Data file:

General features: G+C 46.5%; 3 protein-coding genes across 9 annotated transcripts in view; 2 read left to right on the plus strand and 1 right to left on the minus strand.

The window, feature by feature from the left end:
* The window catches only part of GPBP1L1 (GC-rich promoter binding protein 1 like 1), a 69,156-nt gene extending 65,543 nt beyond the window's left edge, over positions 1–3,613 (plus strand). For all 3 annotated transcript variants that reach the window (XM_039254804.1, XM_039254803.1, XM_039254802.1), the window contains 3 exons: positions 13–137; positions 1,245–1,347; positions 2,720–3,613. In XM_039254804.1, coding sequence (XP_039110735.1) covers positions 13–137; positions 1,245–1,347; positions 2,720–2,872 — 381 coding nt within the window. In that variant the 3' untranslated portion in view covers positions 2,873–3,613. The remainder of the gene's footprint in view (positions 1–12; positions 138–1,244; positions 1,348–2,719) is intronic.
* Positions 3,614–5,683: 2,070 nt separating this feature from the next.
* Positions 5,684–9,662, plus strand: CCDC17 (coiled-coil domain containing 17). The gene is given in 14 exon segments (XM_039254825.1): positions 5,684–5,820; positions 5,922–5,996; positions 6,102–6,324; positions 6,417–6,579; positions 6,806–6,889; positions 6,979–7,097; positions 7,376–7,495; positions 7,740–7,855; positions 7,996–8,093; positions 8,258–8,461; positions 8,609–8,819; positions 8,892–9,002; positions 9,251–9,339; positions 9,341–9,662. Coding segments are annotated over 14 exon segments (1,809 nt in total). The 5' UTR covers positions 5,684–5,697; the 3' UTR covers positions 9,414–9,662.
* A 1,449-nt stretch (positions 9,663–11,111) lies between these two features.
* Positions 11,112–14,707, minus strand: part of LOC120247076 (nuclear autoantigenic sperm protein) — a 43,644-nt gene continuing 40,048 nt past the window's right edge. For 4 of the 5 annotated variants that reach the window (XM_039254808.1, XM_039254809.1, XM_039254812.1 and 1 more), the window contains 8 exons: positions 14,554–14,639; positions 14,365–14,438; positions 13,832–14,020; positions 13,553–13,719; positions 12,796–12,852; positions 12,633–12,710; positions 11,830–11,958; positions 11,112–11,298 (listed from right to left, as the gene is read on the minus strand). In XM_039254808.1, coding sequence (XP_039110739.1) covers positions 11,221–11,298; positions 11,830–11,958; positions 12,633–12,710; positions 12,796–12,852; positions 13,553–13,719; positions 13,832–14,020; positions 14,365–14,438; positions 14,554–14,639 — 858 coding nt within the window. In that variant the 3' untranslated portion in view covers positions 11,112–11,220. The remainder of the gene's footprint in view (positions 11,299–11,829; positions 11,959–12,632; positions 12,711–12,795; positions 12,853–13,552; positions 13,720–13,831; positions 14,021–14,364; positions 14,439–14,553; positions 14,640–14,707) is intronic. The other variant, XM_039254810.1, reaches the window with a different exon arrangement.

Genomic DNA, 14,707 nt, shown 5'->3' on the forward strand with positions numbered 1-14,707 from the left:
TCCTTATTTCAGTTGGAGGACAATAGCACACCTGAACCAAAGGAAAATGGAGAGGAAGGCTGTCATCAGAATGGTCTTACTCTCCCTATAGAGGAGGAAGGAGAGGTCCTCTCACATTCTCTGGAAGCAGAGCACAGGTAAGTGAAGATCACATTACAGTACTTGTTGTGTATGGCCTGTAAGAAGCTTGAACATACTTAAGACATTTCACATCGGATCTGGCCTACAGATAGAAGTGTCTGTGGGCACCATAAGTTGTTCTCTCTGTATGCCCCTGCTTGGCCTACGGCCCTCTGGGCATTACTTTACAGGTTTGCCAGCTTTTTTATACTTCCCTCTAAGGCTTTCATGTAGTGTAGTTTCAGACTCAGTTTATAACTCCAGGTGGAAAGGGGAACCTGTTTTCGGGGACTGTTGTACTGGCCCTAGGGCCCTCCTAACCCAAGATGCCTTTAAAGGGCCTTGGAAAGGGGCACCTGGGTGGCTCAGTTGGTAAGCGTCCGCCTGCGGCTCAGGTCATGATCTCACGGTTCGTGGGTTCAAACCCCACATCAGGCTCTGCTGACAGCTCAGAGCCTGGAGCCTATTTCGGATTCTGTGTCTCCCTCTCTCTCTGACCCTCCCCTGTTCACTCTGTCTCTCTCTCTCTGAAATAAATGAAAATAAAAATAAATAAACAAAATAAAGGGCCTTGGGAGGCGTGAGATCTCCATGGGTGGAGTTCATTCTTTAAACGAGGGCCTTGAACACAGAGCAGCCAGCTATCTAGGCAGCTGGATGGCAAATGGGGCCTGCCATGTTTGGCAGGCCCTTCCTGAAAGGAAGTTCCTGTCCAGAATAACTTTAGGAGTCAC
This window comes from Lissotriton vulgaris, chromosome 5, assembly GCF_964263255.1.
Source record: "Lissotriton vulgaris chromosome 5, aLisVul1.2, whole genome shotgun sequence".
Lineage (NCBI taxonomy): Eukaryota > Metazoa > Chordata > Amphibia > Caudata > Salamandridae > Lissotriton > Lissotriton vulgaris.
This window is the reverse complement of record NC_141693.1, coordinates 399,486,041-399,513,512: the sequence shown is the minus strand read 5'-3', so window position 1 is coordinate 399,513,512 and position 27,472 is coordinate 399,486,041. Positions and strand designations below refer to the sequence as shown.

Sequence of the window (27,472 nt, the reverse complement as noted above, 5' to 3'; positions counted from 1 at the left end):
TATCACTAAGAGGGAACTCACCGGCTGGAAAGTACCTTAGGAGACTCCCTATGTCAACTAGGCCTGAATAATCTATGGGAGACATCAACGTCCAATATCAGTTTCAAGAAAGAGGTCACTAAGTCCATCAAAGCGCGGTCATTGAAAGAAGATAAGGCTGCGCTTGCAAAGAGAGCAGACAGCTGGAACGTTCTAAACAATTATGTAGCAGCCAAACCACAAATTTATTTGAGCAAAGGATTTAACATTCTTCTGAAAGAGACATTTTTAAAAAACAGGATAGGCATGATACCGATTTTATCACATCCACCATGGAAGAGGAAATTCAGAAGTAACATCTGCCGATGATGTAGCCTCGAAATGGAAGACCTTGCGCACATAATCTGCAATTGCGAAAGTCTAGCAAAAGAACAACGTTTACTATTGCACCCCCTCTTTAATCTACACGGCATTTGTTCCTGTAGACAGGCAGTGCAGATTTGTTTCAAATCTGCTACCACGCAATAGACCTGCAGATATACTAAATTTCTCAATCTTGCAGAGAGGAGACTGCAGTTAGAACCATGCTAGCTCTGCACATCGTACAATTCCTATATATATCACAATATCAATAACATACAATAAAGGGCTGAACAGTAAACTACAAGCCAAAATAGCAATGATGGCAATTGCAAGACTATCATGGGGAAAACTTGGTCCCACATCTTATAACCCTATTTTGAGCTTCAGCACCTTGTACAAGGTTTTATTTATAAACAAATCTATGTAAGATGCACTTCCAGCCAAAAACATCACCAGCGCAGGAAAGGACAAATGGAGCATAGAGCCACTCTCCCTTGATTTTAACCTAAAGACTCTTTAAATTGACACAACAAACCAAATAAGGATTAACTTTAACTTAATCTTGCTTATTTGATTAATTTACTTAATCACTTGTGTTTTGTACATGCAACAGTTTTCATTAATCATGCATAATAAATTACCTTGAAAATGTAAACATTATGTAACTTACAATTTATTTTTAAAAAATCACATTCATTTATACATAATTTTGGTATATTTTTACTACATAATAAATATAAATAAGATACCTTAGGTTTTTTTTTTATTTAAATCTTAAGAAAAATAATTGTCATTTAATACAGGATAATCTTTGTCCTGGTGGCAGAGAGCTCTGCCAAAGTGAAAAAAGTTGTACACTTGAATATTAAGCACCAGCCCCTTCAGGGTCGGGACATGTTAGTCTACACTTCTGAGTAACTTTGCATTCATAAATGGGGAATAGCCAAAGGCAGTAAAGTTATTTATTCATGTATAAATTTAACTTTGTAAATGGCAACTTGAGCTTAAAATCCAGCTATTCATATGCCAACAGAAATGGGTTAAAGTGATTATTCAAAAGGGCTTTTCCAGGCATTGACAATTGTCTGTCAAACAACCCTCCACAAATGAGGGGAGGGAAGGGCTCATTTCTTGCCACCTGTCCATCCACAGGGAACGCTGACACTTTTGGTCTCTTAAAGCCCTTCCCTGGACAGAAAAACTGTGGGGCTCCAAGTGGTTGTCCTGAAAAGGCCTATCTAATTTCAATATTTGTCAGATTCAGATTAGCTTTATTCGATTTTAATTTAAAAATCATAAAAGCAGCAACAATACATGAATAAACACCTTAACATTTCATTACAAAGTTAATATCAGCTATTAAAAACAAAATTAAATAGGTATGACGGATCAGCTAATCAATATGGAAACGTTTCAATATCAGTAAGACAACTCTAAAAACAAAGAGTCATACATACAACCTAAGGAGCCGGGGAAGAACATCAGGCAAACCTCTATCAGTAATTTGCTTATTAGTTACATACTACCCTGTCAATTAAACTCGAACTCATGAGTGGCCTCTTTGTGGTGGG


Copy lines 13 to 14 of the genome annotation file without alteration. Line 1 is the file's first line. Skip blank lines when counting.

This window is the reverse complement of record NC_141693.1, coordinates 399,486,041-399,513,512: the sequence shown is the minus strand read 5'-3', so window position 1 is coordinate 399,513,512 and position 27,472 is coordinate 399,486,041. Positions and strand designations below refer to the sequence as shown.

Sequence of the window (27,472 nt, the reverse complement as noted above, 5' to 3'; positions counted from 1 at the left end):